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Buddhist bell
梵鐘 室町時代
Place of Origin: Japan, Tajima province
Date: 1532
Object Name: Ritual object; musical instrument
Materials: Bronze
Dimensions: H. 57 3/4 in x Diam. 40 1/8 in, H. 146.7 cm x Diam. 101.9 cm
Credit Line: Transfer from the Fine Arts Museums of San Francisco, Gift of William Goodman
Department: Japanese Art
Collection: Metal Arts
Object Number: B84B2
On Display: No

Description

Label:

INSCRIPTIONS AND IMAGERY ON THE ASIAN ART MUSEUM'S BUDDHIST BELL VERSES FROM THE NIRVANA SUTRA*
諸行無常 
是生滅法
生滅々已 
寂滅為楽
Shogyo mujo
Ze shomeppo
Shometsu metsui
Jakumetsu iraku
All things lack permanence
This the law of birth-and-death
Extinguish birth-and-death
Cessation leads to bliss

IMAGES OF THE FOUR GUARDIAN KINGS
(Jikoku Ten/Dhrtarastra, Guardian King of the East)
(Zocho Ten/Virudhaka, Guardian King of the South)
(Komoku Ten/Virupaksa, Guardian King of the West)
(Tamon Ten/Vaishravana, Guardian King of the North)

PRAISE OF BUDDHIST DEITIES
南無阿弥陁佛
Namu Amida Butsu Praise Amitabha Buddha
南無観世音菩薩
Namu Kanzeon Bosatsu Praise Avalokiteshvara Bodhisattva

EKO ("TURNING OF MERIT") PRAYER**
願以此功徳平等施一切
同発菩提心徃生安楽國
Gan ishi kudoku byodo se issai
Dohatsu bodaijin ojo anrakukoku
We vow to confer our merit on all beings equally
May one and all attain awakened mind, be born in the land of bliss.

DATE
天文元年
五月吉日
Tenmon gannen
Gogatsu kichijitsu
First year of the Tenmon Era (1532)
An auspicious day of the fifth month

ARTIST AND PROVENANCE
但馬國大圓寺什物
鋳物師立花久兵衛
Tajima no kuni Daienji jumotsu
Imoji Tachibana Kyubei
Treasure of Daienji Temple, Tajima Province
Cast by [bronze] founder Tachibana Kyubei
*The four sets of four-character verses placed around the sides of the bell come from the Nirvana Sutra and express its essence. The priest Kukai is said to have later adapted the meaning of these four lines into the famous Iroha poem that comprises each character of the Japanese syllabary.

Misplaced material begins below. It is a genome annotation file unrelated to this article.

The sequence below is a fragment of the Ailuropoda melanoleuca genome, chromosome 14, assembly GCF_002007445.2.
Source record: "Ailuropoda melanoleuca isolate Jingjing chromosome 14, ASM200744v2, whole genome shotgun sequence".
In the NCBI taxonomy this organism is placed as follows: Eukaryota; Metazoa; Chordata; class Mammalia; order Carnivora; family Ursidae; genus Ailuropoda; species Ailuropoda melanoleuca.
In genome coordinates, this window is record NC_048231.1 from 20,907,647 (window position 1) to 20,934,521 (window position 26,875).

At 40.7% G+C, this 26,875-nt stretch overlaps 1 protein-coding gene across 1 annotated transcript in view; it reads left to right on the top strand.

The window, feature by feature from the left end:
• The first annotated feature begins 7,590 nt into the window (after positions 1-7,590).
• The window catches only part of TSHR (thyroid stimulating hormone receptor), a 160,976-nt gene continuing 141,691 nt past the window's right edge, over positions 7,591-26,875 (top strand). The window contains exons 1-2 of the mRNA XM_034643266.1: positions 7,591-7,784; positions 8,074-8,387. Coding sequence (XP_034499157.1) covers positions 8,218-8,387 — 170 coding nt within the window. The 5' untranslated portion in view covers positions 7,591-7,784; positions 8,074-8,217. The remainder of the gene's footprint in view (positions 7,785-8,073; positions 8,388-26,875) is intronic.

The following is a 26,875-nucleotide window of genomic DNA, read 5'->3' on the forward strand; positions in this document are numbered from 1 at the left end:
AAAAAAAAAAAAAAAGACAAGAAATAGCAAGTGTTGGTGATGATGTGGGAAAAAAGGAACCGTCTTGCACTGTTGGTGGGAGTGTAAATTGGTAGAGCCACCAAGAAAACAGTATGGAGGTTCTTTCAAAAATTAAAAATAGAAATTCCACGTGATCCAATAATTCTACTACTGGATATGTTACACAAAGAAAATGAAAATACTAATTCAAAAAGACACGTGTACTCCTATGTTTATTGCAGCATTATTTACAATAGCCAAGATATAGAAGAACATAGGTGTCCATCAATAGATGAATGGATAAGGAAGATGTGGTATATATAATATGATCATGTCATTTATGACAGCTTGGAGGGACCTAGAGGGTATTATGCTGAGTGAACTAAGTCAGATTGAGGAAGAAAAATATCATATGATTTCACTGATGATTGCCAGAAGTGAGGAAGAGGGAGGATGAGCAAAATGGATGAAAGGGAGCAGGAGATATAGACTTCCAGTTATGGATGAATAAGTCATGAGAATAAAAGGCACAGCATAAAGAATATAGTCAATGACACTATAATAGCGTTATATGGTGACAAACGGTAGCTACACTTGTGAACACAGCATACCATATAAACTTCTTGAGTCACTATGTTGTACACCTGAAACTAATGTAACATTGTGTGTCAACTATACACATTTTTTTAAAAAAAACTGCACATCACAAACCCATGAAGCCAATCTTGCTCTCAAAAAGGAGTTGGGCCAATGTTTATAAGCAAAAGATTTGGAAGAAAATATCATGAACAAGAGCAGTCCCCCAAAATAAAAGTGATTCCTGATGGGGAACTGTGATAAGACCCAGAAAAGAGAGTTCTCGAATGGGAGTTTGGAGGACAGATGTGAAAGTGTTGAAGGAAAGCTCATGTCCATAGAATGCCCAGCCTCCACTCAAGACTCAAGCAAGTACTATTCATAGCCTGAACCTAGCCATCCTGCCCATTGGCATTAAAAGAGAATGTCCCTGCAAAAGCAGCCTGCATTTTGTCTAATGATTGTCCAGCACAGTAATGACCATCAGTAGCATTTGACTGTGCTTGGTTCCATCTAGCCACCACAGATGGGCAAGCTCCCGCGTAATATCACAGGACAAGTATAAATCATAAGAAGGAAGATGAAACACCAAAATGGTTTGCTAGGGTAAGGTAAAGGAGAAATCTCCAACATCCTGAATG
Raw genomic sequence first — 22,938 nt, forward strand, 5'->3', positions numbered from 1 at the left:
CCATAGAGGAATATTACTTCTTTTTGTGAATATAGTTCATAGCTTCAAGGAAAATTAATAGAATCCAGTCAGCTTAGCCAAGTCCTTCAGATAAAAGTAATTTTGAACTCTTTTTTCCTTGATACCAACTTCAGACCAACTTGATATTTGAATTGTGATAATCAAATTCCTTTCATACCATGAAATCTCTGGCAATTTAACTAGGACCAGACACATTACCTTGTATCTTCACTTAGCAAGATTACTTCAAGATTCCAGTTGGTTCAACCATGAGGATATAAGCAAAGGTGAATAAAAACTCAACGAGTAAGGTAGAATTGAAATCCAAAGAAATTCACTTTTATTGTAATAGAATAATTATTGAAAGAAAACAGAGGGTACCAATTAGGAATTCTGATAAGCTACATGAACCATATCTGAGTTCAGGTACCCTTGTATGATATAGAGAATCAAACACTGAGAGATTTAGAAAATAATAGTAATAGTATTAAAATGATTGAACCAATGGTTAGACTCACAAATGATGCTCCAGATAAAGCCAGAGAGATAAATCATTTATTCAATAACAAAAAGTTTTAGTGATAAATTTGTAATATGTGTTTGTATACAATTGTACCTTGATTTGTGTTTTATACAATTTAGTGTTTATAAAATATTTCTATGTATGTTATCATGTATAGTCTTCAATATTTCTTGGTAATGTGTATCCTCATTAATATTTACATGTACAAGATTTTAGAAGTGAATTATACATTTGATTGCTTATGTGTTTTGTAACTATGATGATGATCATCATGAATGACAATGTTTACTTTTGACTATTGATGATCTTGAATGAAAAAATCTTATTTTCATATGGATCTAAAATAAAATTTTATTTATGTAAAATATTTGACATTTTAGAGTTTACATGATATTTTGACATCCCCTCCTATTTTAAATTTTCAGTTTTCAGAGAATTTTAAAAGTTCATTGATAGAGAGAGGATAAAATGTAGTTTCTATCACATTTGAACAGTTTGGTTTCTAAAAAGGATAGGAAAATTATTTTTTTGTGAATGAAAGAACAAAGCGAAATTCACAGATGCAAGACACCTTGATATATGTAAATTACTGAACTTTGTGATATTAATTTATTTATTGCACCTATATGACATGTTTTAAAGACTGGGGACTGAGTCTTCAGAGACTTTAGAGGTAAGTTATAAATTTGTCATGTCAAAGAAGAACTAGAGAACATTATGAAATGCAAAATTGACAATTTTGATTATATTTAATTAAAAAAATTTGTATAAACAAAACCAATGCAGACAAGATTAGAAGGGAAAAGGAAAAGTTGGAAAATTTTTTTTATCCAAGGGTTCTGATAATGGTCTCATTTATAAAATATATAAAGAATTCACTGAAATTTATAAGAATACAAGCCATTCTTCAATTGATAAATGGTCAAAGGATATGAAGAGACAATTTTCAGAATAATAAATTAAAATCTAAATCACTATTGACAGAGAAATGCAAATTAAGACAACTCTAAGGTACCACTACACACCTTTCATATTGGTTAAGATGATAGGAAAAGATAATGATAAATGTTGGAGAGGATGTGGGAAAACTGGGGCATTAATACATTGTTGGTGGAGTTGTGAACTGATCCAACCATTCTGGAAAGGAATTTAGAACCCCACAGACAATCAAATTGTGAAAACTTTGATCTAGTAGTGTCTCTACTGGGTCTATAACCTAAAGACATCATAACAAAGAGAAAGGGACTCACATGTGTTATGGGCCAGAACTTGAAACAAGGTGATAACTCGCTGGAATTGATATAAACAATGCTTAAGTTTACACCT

**This is an eko (turning over of merit) chanted after reading a sutra. Reading the sutra created merit and the eko turns the merit over to beings in suffering so that they can attain liberation.


More Information

Inscriptions: "By the merit of one's pious acts of religious practice, wish to give equally to all beings on aspiration to the highest Buddhahood and to be reborn in the world of hightest happiness established by Amida (the Western Paradise)"

"Prayer to Amida"

"Property of Daienji Temple in Tajima Province: Caster Tachibana Kyubei"

"Auspicious day of the fifth month, the first year of the Tembun era (1532)"

"Prayer to the Kannon Bosatsu"

(Notes of M. Rinne 10/14/2009. Confirmation of Buddhist text translation provided by Prof. Victor Sogen Hori, McGill University)
Label:

INSCRIPTIONS AND IMAGERY ON THE ASIAN ART MUSEUM'S BUDDHIST BELL VERSES FROM THE NIRVANA SUTRA*
諸行無常 
是生滅法
生滅々已 
寂滅為楽
Shogyo mujo
Ze shomeppo
Shometsu metsui
Jakumetsu iraku
All things lack permanence
This the law of birth-and-death
Extinguish birth-and-death
Cessation leads to bliss

IMAGES OF THE FOUR GUARDIAN KINGS
(Jikoku Ten/Dhrtarastra, Guardian King of the East)
(Zocho Ten/Virudhaka, Guardian King of the South)
(Komoku Ten/Virupaksa, Guardian King of the West)
(Tamon Ten/Vaishravana, Guardian King of the North)

PRAISE OF BUDDHIST DEITIES
南無阿弥陁佛
Namu Amida Butsu Praise Amitabha Buddha
南無観世音菩薩
Namu Kanzeon Bosatsu Praise Avalokiteshvara Bodhisattva

EKO ("TURNING OF MERIT") PRAYER**
願以此功徳平等施一切
同発菩提心徃生安楽國
Gan ishi kudoku byodo se issai
Dohatsu bodaijin ojo anrakukoku
We vow to confer our merit on all beings equally
May one and all attain awakened mind, be born in the land of bliss.

DATE
天文元年
五月吉日
Tenmon gannen
Gogatsu kichijitsu
First year of the Tenmon Era (1532)
An auspicious day of the fifth month

ARTIST AND PROVENANCE
但馬國大圓寺什物
鋳物師立花久兵衛
Tajima no kuni Daienji jumotsu
Imoji Tachibana Kyubei
Treasure of Daienji Temple, Tajima Province
Cast by [bronze] founder Tachibana Kyubei
*The four sets of four-character verses placed around the sides of the bell come from the Nirvana Sutra and express its essence. The priest Kukai is said to have later adapted the meaning of these four lines into the famous Iroha poem that comprises each character of the Japanese syllabary.
**This is an eko (turning over of merit) chanted after reading a sutra. Reading the sutra created merit and the eko turns the merit over to beings in suffering so that they can attain liberation.


Inscriptions: "By the merit of one's pious acts of religious practice, wish to give equally to all beings on aspiration to the highest Buddhahood and to be reborn in the world of hightest happiness established by Amida (the Western Paradise)"

"Prayer to Amida"

"Property of Daienji Temple in Tajima Province: Caster Tachibana Kyubei"

"Auspicious day of the fifth month, the first year of the Tembun era (1532)"

"Prayer to the Kannon Bosatsu"

(Notes of M. Rinne 10/14/2009. Confirmation of Buddhist text translation provided by Prof. Victor Sogen Hori, McGill University)